In 2016, Brian Dean, owner of the popular Backlinko blog, analyzed the results of 1 million Google search results in partnership with Eric Van Buskirk and several data partners, trying to understand what it took to rank a piece of content in the organic SERPs.
One of the team’s findings was that longer content tends to rank higher in Google’s search results – in particular, that “the average Google first page result contains 1,890 words.”
Dean’s recent research backs up the value of longer content. Just last month, he released the results of his analysis of more than 912 million blog posts. Again, he found that long-form content performs better, with longer articles capturing more backlinks and social shares on average than shorter pieces (interestingly, the “sweet spot” for social shares was a length of 1,000-2,000 words):
Taken together, you’d assume that this means every piece of content you write should hit that magical mark around 1,890 words, right? Not so fast. In my work with Single Grain clients, I’m seeing evidence that a more nuanced approach to content standards makes more sense.
The Case for Industry-Specific Content Standards
It’s true that great content is important for every business, no matter what niche or industry it’s in. But what actually constitutes “great” varies by industry.
Take the travel niche as an example. If you’re in this space, Google doesn’t want you to create 5,000-word articles, because those customers don’t want long articles describing different places. They want videos and pictures. They want to see reviews from other people. If you look at TripAdvisor, you’ll see that they rank extremely well, even though they don’t have tons of text on every page.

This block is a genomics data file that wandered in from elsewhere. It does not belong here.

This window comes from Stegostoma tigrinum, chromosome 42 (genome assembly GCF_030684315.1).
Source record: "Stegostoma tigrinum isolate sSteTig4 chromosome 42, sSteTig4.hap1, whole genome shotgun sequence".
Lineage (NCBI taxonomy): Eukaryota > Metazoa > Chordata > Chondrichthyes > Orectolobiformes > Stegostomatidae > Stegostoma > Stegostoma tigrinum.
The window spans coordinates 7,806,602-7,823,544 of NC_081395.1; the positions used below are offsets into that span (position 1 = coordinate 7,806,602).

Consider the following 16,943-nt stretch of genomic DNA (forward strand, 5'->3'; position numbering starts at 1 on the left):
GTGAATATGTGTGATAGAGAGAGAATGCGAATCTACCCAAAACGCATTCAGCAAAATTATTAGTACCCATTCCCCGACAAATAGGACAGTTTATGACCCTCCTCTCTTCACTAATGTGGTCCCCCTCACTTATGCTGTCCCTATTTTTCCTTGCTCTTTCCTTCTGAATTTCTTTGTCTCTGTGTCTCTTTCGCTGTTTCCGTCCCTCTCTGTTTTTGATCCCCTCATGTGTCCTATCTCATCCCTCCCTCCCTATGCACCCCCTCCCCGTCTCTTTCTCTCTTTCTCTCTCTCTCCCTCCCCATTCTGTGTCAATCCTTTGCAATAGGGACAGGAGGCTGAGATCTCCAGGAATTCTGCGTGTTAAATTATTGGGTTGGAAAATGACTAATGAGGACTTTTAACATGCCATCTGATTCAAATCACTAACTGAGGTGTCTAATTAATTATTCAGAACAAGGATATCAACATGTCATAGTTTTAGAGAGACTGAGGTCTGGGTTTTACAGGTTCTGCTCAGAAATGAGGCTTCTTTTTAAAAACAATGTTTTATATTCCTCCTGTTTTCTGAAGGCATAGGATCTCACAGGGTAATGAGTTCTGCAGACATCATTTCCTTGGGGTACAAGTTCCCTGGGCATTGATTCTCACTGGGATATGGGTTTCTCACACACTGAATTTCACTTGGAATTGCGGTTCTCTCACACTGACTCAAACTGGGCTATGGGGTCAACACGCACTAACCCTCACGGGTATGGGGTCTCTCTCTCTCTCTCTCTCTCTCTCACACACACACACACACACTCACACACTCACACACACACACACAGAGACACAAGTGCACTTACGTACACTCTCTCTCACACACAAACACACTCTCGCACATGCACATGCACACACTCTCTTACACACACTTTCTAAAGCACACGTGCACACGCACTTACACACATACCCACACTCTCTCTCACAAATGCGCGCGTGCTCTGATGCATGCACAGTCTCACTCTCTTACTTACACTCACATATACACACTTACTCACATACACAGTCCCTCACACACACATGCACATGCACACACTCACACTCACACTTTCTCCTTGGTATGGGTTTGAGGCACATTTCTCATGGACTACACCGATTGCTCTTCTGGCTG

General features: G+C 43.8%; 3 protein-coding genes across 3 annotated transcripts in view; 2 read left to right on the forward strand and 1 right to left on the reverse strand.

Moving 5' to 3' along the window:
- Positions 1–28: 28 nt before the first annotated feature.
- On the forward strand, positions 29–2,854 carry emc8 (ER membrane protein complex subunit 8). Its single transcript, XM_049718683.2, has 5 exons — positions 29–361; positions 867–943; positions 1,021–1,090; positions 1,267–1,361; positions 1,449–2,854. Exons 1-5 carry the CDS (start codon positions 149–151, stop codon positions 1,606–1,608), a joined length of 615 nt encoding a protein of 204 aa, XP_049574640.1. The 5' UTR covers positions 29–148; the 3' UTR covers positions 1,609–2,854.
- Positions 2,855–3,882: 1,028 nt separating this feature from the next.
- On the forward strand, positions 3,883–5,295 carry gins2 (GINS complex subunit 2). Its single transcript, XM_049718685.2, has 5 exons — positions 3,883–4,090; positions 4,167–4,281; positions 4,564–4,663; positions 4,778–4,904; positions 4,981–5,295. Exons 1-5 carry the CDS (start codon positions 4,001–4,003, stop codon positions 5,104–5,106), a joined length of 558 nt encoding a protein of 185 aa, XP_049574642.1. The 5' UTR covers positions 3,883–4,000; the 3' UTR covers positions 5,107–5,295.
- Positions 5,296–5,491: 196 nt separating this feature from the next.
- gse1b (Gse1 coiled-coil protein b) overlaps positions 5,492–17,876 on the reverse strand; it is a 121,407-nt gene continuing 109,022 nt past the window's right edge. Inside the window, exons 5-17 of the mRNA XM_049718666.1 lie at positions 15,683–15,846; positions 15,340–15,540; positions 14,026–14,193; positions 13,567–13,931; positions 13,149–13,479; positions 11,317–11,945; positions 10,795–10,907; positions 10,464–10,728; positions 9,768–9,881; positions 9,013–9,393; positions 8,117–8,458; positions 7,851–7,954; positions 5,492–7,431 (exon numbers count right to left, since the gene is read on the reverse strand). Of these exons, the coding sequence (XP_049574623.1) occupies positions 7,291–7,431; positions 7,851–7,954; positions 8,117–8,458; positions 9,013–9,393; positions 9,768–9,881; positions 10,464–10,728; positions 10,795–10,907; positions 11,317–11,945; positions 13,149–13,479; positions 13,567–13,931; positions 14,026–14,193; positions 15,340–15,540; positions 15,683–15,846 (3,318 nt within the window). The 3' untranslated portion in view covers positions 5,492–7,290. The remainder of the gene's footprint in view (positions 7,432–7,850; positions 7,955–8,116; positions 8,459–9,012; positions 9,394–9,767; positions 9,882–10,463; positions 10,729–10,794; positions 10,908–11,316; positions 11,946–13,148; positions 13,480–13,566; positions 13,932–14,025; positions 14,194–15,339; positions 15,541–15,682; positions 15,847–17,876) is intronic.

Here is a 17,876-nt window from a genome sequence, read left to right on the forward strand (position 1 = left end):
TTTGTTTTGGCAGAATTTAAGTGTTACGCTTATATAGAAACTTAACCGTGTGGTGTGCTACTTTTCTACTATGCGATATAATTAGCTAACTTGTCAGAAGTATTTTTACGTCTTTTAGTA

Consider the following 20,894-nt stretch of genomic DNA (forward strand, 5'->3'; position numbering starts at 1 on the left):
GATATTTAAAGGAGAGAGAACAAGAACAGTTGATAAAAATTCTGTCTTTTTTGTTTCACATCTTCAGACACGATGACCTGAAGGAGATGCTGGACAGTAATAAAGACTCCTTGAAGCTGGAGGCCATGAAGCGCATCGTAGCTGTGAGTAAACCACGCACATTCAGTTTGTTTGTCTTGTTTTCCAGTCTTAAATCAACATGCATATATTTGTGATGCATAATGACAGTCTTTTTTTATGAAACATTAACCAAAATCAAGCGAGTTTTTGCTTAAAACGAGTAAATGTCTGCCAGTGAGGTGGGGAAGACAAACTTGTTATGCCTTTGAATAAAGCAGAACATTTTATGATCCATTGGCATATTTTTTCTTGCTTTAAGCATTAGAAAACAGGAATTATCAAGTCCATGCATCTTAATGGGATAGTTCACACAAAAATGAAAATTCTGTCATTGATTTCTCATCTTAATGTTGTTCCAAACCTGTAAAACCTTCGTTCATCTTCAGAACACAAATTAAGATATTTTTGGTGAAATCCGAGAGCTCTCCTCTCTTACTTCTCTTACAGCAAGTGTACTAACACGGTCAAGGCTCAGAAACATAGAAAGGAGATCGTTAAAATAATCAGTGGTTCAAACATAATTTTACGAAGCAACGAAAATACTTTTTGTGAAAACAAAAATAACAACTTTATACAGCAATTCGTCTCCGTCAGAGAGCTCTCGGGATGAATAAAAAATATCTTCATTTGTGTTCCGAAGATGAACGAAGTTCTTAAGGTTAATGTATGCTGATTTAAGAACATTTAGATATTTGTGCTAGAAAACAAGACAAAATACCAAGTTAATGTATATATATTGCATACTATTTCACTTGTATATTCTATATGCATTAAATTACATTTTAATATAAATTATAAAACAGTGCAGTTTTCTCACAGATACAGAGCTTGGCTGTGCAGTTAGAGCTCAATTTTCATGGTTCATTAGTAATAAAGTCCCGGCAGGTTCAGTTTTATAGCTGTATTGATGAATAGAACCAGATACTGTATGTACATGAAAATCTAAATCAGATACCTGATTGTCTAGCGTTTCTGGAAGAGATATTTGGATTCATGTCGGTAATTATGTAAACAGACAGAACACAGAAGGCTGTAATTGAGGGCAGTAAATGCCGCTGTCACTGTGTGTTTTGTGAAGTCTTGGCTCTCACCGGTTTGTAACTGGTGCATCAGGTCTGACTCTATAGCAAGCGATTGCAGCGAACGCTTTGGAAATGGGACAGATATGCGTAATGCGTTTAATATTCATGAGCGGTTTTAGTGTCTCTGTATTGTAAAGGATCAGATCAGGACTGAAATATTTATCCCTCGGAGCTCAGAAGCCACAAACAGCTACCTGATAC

E-commerce is another vertical where context matters. Say you’re searching for “men’s tennis rackets.” You probably don’t want to read a 2,000-word review of each racket’s features – but I’d bet you care that the content you’re reading is up to date. Interestingly enough, in some industries, the quality and length of your content aren’t the only factors that affect its rankings. How current it is plays a role as well.
Ross Hudgens of Siege Media calls this “freshness distance.” On August 9, 2018, his team searched Google for “best headphones.” To their surprise, they found that every post in the top 10 had been published before June 20, 2018 – a span of just over a month, despite the huge amount of content relating to the keyword online.
Hudgens’ team then repeated the experiment with the search query “What is good running form?” This time, the oldest search result that appeared came from the year 2000 – a span of more than 18 years.
This led Hudgens to conclude that freshness distance “can tell us a lot about what that search result requires in terms of frequency of update in order to be competitive on that result.” If you’re purchasing a product, you can see why timeliness matters (since chances are you aren’t looking for an 18-year-old tennis racket). But in the case of running form, it’s possible that best practices haven’t changed much over that same span, making current information much less necessary.
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A Contextual Content Game Plan
So, let’s stay you’re starting out from ground zero when it comes to content. How do you put all of this information together? It’d be easy to say “go out and write 1,890-word articles to see results,” but as we’ve seen from the industry-specific guidance above, ranking with content isn’t that simple.Instead of writing long articles for the sake of hitting some arbitrary metric, change the way you think about content. Click To Tweet
When you’re first starting out, think of your efforts as contributing towards the creation of a solid foundation that will help you build backlinks to your website. As you build links and your domain authority goes up, you’re going to have an easier time ranking at the top of the search results whenever you publish new content.